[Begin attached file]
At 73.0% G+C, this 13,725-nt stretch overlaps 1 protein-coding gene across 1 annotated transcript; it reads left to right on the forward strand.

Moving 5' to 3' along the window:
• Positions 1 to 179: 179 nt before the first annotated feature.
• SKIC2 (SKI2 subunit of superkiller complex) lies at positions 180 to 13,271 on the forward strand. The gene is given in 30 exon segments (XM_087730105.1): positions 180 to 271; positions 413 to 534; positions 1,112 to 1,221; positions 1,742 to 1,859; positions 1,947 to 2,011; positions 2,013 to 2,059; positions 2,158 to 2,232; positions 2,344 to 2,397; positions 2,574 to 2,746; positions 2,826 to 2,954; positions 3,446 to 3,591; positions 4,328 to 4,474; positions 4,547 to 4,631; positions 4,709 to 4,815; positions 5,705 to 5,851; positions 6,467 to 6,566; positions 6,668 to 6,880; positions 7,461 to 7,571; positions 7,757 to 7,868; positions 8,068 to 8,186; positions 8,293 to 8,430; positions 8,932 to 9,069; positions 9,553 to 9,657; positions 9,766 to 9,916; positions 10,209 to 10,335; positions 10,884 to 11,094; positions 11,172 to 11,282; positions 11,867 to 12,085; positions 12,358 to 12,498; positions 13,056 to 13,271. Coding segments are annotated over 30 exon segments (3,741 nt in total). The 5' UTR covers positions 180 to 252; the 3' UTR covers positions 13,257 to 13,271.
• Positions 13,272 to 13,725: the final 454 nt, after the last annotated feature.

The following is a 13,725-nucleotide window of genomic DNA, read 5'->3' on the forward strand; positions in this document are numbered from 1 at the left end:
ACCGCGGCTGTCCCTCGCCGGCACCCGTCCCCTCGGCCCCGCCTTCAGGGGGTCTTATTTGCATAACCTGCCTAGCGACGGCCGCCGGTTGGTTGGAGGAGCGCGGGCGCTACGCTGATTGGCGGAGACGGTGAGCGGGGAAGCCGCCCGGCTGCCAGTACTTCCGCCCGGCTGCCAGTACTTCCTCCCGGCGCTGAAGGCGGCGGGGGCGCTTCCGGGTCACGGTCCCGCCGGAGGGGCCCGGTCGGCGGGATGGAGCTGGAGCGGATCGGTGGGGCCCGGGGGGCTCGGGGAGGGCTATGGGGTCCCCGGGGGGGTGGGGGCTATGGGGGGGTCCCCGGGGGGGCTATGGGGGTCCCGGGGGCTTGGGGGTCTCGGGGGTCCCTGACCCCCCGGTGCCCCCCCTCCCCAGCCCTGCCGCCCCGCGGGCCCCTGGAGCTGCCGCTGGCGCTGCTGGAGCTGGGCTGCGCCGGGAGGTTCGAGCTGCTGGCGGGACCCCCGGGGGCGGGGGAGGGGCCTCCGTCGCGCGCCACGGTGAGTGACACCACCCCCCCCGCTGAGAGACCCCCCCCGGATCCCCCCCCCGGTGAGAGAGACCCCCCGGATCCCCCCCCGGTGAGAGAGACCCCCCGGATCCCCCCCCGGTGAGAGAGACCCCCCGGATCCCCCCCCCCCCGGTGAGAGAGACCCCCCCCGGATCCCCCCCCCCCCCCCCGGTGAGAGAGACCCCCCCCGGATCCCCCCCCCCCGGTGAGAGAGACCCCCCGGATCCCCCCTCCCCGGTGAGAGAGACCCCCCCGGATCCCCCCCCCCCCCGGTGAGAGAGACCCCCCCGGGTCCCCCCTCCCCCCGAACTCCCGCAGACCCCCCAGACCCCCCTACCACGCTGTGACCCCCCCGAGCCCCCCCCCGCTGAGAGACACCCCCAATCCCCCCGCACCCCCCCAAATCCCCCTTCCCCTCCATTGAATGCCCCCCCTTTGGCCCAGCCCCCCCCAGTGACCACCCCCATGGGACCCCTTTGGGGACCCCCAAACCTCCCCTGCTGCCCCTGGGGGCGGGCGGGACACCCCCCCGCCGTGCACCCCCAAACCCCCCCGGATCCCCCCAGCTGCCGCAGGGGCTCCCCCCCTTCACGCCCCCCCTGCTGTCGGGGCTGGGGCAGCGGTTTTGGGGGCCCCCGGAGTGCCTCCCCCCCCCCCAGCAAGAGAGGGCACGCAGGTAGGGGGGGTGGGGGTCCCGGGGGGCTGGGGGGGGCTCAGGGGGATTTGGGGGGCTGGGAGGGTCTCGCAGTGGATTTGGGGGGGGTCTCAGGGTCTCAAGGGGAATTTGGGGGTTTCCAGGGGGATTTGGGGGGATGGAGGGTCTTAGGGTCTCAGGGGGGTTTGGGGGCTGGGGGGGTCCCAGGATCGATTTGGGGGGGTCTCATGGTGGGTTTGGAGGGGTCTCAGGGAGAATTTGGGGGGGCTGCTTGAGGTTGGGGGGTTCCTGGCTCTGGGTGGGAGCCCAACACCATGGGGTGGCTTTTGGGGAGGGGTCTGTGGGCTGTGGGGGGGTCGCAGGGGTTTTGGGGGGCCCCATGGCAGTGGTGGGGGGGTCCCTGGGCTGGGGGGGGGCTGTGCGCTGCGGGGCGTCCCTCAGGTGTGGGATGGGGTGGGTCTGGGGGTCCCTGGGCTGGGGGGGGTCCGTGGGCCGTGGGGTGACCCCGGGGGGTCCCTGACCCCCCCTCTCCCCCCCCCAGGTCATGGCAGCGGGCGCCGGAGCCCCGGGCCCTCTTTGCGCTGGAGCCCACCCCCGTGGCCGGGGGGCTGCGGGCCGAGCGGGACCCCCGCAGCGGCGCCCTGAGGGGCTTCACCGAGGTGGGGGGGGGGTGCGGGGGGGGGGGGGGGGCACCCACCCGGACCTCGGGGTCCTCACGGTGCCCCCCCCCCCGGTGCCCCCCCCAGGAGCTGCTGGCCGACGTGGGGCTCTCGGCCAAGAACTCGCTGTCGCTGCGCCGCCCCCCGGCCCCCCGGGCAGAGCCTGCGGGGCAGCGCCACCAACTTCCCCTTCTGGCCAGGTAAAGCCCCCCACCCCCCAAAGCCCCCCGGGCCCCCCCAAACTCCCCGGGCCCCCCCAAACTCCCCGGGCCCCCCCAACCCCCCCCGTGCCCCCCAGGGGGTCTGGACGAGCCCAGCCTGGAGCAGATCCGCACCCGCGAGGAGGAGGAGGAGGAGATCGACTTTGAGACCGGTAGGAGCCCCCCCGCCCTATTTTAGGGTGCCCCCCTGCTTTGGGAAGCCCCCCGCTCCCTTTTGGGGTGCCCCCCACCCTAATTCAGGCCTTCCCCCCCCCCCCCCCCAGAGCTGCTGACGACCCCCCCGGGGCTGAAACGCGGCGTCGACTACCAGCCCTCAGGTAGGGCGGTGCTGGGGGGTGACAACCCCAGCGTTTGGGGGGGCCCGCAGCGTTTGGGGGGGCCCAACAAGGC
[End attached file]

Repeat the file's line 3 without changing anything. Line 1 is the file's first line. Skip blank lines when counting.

• Positions 1 to 179: 179 nt before the first annotated feature.